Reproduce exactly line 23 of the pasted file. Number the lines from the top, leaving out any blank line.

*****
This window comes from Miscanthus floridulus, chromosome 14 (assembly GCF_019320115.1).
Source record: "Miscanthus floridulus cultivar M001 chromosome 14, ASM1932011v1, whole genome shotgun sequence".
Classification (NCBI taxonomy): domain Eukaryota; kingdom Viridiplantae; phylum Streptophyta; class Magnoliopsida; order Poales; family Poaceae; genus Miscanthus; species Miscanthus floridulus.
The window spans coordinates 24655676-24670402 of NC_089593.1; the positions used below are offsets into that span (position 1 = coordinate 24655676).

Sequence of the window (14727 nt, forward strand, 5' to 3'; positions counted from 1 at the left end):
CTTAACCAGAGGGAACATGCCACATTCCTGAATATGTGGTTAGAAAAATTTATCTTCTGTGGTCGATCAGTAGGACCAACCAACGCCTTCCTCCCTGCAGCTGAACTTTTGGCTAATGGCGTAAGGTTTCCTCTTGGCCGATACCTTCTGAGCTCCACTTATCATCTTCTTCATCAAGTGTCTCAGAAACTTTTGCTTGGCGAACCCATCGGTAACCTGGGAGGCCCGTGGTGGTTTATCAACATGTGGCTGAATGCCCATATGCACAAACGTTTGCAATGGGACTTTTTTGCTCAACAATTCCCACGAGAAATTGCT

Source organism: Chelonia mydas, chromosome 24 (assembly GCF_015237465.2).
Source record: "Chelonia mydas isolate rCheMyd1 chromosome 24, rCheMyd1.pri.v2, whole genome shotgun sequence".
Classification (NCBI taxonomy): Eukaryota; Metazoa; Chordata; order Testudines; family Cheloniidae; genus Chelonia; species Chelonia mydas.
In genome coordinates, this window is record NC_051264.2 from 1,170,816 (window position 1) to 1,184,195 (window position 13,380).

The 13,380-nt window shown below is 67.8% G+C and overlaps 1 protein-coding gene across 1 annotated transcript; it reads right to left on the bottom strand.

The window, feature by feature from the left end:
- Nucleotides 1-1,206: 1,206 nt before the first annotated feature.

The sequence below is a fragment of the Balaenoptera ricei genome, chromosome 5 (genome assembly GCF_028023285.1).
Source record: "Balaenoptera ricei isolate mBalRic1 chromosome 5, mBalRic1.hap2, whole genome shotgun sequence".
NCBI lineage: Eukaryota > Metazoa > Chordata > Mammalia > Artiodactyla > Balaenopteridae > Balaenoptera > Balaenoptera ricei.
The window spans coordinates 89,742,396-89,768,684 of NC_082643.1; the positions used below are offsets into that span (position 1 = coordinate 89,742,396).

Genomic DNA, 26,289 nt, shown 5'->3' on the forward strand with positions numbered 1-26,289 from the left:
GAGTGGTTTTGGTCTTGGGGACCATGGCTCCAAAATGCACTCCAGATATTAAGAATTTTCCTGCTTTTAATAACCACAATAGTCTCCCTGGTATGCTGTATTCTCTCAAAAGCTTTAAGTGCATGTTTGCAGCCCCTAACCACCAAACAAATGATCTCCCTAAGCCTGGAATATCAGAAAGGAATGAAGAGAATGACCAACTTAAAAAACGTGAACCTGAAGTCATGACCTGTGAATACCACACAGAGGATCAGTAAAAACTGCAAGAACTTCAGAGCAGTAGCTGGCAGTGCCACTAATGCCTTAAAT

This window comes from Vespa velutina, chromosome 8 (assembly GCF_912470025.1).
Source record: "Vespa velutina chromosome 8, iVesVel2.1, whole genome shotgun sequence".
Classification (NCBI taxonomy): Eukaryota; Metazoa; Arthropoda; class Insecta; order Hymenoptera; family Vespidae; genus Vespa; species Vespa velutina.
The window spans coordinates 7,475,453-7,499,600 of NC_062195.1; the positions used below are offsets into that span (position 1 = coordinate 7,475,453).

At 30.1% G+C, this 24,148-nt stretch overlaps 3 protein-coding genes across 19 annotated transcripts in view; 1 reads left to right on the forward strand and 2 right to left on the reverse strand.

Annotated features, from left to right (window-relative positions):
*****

The window spans coordinates 7,475,453-7,499,600 of NC_062195.1; the positions used below are offsets into that span (position 1 = coordinate 7,475,453).